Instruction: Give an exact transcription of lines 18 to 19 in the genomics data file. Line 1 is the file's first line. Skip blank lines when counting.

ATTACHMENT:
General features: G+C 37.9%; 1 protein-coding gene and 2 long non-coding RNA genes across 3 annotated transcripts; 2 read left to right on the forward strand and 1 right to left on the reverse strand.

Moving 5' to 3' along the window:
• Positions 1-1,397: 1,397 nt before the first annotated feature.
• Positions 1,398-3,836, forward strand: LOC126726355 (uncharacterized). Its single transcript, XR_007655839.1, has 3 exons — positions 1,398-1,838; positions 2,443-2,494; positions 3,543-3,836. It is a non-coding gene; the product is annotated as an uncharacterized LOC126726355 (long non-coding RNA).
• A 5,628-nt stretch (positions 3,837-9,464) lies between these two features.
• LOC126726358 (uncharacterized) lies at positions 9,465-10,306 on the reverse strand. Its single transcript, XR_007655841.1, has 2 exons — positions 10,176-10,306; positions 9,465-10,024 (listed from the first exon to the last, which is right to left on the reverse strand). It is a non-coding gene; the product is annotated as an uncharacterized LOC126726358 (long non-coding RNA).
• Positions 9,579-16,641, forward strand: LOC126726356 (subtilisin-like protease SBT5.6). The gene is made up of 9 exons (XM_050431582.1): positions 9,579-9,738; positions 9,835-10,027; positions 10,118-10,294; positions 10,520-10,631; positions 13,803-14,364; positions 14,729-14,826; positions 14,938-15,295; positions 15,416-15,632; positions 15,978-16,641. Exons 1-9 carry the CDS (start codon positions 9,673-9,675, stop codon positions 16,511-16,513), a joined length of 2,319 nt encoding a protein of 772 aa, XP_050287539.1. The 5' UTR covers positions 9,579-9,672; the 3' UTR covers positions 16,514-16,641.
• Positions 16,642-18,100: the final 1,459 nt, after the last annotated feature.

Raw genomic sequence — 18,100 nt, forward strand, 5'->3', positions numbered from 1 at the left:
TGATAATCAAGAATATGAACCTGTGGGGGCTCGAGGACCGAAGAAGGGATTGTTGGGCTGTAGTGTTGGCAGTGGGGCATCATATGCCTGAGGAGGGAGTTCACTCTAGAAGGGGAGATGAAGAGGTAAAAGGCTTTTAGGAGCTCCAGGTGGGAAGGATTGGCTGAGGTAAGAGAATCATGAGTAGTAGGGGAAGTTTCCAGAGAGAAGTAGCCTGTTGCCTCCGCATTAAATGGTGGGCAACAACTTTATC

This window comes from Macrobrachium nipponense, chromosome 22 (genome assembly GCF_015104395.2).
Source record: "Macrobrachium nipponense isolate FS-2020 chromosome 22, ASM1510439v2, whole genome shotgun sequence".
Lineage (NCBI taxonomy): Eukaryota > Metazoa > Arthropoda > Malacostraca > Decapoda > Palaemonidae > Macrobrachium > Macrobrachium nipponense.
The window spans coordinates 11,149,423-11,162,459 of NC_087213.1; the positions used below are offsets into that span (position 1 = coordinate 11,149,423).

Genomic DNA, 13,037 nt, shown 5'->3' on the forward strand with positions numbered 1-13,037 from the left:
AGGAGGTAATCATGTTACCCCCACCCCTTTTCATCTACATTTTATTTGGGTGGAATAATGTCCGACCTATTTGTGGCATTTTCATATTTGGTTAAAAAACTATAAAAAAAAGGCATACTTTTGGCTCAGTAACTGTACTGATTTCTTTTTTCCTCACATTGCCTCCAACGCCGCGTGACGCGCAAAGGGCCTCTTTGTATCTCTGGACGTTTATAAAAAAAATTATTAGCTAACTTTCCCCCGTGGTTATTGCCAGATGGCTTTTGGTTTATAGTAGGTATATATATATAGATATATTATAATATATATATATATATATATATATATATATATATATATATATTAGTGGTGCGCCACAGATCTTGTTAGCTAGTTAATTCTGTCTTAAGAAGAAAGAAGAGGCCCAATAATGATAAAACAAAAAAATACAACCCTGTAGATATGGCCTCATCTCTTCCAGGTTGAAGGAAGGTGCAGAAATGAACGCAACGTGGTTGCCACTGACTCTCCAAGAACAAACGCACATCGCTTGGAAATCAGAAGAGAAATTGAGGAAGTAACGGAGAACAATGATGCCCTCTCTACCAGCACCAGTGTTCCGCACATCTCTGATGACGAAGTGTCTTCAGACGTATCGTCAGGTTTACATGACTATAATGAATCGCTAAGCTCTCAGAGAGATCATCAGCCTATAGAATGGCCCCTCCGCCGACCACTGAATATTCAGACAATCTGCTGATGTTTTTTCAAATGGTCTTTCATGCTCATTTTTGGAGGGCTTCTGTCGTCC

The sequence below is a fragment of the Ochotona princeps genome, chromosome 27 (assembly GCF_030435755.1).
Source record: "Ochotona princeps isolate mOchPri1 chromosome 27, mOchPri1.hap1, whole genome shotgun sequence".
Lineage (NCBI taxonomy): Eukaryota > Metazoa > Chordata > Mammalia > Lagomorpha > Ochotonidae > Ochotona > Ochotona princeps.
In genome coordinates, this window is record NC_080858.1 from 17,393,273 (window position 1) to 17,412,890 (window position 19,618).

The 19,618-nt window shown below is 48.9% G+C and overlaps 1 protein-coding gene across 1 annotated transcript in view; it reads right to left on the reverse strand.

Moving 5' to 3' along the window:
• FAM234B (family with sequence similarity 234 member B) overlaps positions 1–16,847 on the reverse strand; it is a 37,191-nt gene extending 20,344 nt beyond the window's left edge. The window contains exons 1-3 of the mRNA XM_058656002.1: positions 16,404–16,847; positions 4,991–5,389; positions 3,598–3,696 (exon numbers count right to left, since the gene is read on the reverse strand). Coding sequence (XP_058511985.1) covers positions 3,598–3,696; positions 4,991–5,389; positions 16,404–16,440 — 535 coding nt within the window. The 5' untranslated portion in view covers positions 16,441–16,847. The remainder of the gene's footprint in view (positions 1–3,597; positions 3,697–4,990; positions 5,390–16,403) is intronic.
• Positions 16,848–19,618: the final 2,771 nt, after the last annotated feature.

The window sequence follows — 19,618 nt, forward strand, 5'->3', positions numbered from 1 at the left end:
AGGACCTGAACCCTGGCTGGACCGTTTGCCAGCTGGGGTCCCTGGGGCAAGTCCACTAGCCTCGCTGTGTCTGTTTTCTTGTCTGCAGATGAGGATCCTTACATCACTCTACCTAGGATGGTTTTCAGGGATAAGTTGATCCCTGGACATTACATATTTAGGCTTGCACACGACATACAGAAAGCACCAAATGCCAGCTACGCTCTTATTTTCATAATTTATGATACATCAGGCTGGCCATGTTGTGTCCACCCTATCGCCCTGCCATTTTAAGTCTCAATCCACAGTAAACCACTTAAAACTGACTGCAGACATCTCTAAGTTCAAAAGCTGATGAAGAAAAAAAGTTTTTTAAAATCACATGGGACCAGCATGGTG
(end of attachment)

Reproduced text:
Source record: "Ochotona princeps isolate mOchPri1 chromosome 27, mOchPri1.hap1, whole genome shotgun sequence".
Lineage (NCBI taxonomy): Eukaryota > Metazoa > Chordata > Mammalia > Lagomorpha > Ochotonidae > Ochotona > Ochotona princeps.